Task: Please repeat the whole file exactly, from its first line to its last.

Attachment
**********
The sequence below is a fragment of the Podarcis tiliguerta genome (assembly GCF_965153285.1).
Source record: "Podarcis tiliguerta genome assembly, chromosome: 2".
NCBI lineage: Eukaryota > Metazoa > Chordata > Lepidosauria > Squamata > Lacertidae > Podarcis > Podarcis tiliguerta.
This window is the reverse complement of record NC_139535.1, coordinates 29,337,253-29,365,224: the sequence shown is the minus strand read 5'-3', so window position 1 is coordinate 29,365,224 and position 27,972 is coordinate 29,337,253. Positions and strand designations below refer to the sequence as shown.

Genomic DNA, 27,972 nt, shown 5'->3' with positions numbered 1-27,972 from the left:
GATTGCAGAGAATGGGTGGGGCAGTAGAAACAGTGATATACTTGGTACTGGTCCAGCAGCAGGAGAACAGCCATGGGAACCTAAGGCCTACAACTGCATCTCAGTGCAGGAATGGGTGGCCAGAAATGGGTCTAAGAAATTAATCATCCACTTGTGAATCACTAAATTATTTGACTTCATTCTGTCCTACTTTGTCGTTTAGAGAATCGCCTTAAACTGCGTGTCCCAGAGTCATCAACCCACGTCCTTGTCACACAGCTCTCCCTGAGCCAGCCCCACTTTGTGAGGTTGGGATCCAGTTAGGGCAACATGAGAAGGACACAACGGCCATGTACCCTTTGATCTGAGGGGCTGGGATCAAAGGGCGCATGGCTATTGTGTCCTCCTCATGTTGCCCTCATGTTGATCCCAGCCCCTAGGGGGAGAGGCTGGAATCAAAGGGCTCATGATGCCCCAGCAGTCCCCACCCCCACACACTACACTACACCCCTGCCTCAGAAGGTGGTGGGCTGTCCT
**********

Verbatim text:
The sequence below is a fragment of the Podarcis tiliguerta genome (assembly GCF_965153285.1).
Source record: "Podarcis tiliguerta genome assembly, chromosome: 2".
NCBI lineage: Eukaryota > Metazoa > Chordata > Lepidosauria > Squamata > Lacertidae > Podarcis > Podarcis tiliguerta.
This window is the reverse complement of record NC_139535.1, coordinates 29,337,253-29,365,224: the sequence shown is the minus strand read 5'-3', so window position 1 is coordinate 29,365,224 and position 27,972 is coordinate 29,337,253. Positions and strand designations below refer to the sequence as shown.

Genomic DNA, 27,972 nt, shown 5'->3' with positions numbered 1-27,972 from the left:
GATTGCAGAGAATGGGTGGGGCAGTAGAAACAGTGATATACTTGGTACTGGTCCAGCAGCAGGAGAACAGCCATGGGAACCTAAGGCCTACAACTGCATCTCAGTGCAGGAATGGGTGGCCAGAAATGGGTCTAAGAAATTAATCATCCACTTGTGAATCACTAAATTATTTGACTTCATTCTGTCCTACTTTGTCGTTTAGAGAATCGCCTTAAACTGCGTGTCCCAGAGTCATCAACCCACGTCCTTGTCACACAGCTCTCCCTGAGCCAGCCCCACTTTGTGAGGTTGGGATCCAGTTAGGGCAACATGAGAAGGACACAACGGCCATGTACCCTTTGATCTGAGGGGCTGGGATCAAAGGGCGCATGGCTATTGTGTCCTCCTCATGTTGCCCTCATGTTGATCCCAGCCCCTAGGGGGAGAGGCTGGAATCAAAGGGCTCATGATGCCCCAGCAGTCCCCACCCCCACACACTACACTACACCCCTGCCTCAGAAGGTGGTGGGCTGTCCT